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supposed to be swallowed up and unaccounted for by individuals.

A strong opposition was accordingly made to the new plan: every impediment to its success was presented, and a party formed against it within the precincts of that very office which ought to have made every effort to ensure its completion, and thus contribute to the prosperity of the commerce and the revenue of the kingdom. This called forth new remonstrances to the Treasury on the part of the new comptroller, who accused Lord Walsingham, then joint postmaster-general, of gross injustice. Notwithstanding this, in 1787, that nobleman transmitted the following note:

** I have long wished to see that point cleared, of your plan costing less than the old one; for I have understood that it cost more, but that the benefits overpaid the expenses. Be it one or the other, it was a most profound regulation, and you will well deserve the salary and commission on the increased revenue, for which the faith of Government is pledged

“ Yours,

66 W.” In reply to this, Mr. Palmer referred his Lordship to documents in his own office, by the aid of which he might correct the mistake in the former part of the above communication.

Meanwhile, commissioners, nominated for that purpose, delivered in their report respecting the existing state of the post-office, in the course of which much commendation was bestowed on the plan and conduct of the comptroller-general. On this, the nobleman alluded to above, after having first communicated the contents to the old officers, took every clerk from the new establishment, and carried them to Windsor, where they were kept at an inn close to his own residence for near three months, to make private copies of the document just referred to; all communication of the contents being, in the meantime, refused, and all the persons employed enjoined by the postmaster-general to keep the whole a secret from their superior the comptroller-general. It was also discovered soon

to you.

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after, that previously to the communication of the report of the Treasury Board, his Lordship furnished it with marginal notes contradictory of the text, and in direct hostility to the new and improved plan.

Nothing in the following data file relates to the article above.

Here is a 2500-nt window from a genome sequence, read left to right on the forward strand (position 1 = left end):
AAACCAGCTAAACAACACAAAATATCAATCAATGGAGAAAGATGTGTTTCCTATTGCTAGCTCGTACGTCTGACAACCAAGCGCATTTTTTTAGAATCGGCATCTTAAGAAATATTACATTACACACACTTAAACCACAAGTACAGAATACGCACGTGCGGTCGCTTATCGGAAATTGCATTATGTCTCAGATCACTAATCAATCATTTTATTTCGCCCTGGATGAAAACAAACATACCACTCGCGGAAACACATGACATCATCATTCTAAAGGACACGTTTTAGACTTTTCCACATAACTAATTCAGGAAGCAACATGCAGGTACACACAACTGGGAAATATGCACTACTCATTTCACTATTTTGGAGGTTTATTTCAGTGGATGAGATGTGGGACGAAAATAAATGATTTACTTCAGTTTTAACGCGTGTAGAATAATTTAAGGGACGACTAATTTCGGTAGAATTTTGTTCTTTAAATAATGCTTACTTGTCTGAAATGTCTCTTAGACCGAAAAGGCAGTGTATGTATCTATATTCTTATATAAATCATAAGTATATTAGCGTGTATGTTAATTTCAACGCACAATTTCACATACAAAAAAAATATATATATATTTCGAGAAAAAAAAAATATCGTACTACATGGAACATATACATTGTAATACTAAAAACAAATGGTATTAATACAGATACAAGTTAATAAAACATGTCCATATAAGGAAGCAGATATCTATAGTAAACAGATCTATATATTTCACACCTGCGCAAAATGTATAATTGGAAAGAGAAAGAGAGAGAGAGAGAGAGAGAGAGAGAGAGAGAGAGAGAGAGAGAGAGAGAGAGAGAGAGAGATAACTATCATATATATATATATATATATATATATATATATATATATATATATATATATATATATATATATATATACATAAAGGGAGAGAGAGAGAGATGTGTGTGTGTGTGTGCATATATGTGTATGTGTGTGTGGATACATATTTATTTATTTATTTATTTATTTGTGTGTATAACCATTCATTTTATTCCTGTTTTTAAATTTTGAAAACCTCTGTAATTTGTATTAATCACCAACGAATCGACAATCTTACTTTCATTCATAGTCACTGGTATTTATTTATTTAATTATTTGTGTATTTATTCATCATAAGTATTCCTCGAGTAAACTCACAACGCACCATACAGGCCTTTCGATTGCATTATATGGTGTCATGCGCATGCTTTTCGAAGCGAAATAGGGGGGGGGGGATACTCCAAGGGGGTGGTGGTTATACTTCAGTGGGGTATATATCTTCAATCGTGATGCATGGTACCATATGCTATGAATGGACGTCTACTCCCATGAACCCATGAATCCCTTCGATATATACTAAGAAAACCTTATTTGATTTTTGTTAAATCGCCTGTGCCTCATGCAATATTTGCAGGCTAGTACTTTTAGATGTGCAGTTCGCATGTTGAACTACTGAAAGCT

Meanwhile, Mr. Palmer, perceiving that Lord Walsingham's influence had become hostile to him, determined to countermine his projects. This nobleman having, of his own accord, entered into an improvident engagement with a mail-contractor of the name of Wilson, afterwards refused to complete the same. On this, Mr. Palmer most unfortunately committed himself, by writing a confidential letter to Mr. Bonner, his deputy, in which the following prominent passages appeared: “ The matter should be, quietly to throw this load upon

his lordship: let him be bullied, perplexed, and frightened, and made apprehensive that his foolish interference may even occasión a rising of the mail prices, at 20,000l. per annum difference to the office. Think of all this; for he must not escape this bout. The fun would be to get Wilson aboard, and let him bamboozle his lordship with his slouch, and slang, and his blackguard. Wilson must be lessoned: tell him Lord W.'s declaration to me in his letter about the bill, but that I shall still advise payment.”

On another occasion, he betrayed a wish, in a certain case, for Mr. Freeling “to put back the business of his department in the same irregular and confused state he found it.” In a third communication (October 3d, 1790), he expresses himself in the following incautious terms:

Though the conduct of the Lords (the Earl of Chesterfield and Lord Walsingham) is the very thing I ought to wish (this alludes to their appeal to the Treasury), and must end well; yet it revives old quarrels and feelings, and fevers me in spite of myself. D-them! I never can be absent to get a little bathing or quiet, but this is the case.

Did Bartlett mention to you they had been telling their story to the king? Pretty masters !

Pretty masters ! So they complain to domine of the great boy.”

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Soon after this, a violent dispute took place; in consequence of which Mr. Palmer suspended his deputy, who, it appears, communicated all the above papers to the postmasters-general, and thus rendered the breach with them irreparable! Their lordships immediately took the case of Mr. Bonner into consideration, and ordered him to be restored; but the comptrollergeneral refused the key of the office to the applicant himself; and although he delivered it up, on a second application, to the solicitor of the post-office, yet he himself was in his turn suspended! Thus, the success of all his schemes was put in jeopardy, the new improvements in the posts retarded, his prospect of future remuneration hazarded, and his whole fortune placed in a state of the utmost uncertainty. He had risked his all; for, by an express contract with Government, he was precluded from reaping any advantage in case of failure, and had actually advanced several thousand pounds out of his own capital. Under his management, the revenue had risen from 150,0001. in 1783, to 600,0002. in 1798: not a single mail robbery had occurred, and yet his remuneration was now absolutely fixed at 30001. a year. On this, Mr. Palmer took the opinion of eminent counsel * ; but although this was